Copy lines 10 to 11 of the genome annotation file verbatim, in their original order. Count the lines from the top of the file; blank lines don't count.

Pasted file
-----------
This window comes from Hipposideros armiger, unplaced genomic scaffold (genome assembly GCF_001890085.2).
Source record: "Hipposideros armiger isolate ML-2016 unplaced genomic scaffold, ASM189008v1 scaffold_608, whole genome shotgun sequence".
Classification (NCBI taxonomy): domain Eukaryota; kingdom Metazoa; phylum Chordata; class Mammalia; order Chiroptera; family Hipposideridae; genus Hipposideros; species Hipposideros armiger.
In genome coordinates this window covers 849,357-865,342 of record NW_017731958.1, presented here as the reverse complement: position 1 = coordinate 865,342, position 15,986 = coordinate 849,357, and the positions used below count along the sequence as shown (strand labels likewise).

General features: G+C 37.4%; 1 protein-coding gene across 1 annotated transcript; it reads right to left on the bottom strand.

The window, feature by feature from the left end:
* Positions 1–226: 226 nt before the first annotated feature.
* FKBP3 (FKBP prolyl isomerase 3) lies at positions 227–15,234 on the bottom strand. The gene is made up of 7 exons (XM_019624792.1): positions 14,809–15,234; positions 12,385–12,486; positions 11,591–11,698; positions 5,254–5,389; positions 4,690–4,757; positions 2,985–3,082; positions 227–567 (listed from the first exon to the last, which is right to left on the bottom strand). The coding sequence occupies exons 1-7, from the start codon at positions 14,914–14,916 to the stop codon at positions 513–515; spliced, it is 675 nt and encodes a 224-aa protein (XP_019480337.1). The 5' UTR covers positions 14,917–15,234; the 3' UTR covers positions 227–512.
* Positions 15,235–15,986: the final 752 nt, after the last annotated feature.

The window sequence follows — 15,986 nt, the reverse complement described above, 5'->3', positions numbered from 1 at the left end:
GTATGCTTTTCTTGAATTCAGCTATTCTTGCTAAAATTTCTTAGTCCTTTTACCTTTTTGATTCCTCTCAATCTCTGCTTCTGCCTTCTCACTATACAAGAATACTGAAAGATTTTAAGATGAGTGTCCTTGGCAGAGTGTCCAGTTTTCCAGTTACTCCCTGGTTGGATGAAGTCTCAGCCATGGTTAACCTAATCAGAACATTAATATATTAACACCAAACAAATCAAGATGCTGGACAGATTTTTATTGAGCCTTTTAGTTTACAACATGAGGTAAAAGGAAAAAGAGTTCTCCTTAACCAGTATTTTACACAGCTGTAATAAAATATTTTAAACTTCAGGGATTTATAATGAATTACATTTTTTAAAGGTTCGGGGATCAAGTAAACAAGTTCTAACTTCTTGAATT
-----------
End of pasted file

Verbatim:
The window sequence follows — 15,986 nt, the reverse complement described above, 5'->3', positions numbered from 1 at the left end:
GTATGCTTTTCTTGAATTCAGCTATTCTTGCTAAAATTTCTTAGTCCTTTTACCTTTTTGATTCCTCTCAATCTCTGCTTCTGCCTTCTCACTATACAAGAATACTGAAAGATTTTAAGATGAGTGTCCTTGGCAGAGTGTCCAGTTTTCCAGTTACTCCCTGGTTGGATGAAGTCTCAGCCATGGTTAACCTAATCAGAACATTAATATATTAACACCAAACAAATCAAGATGCTGGACAGATTTTTATTGAGCCTTTTAGTTTACAACATGAGGTAAAAGGAAAAAGAGTTCTCCTTAACCAGTATTTTACACAGCTGTAATAAAATATTTTAAACTTCAGGGATTTATAATGAATTACATTTTTTAAAGGTTCGGGGATCAAGTAAACAAGTTCTAACTTCTTGAATT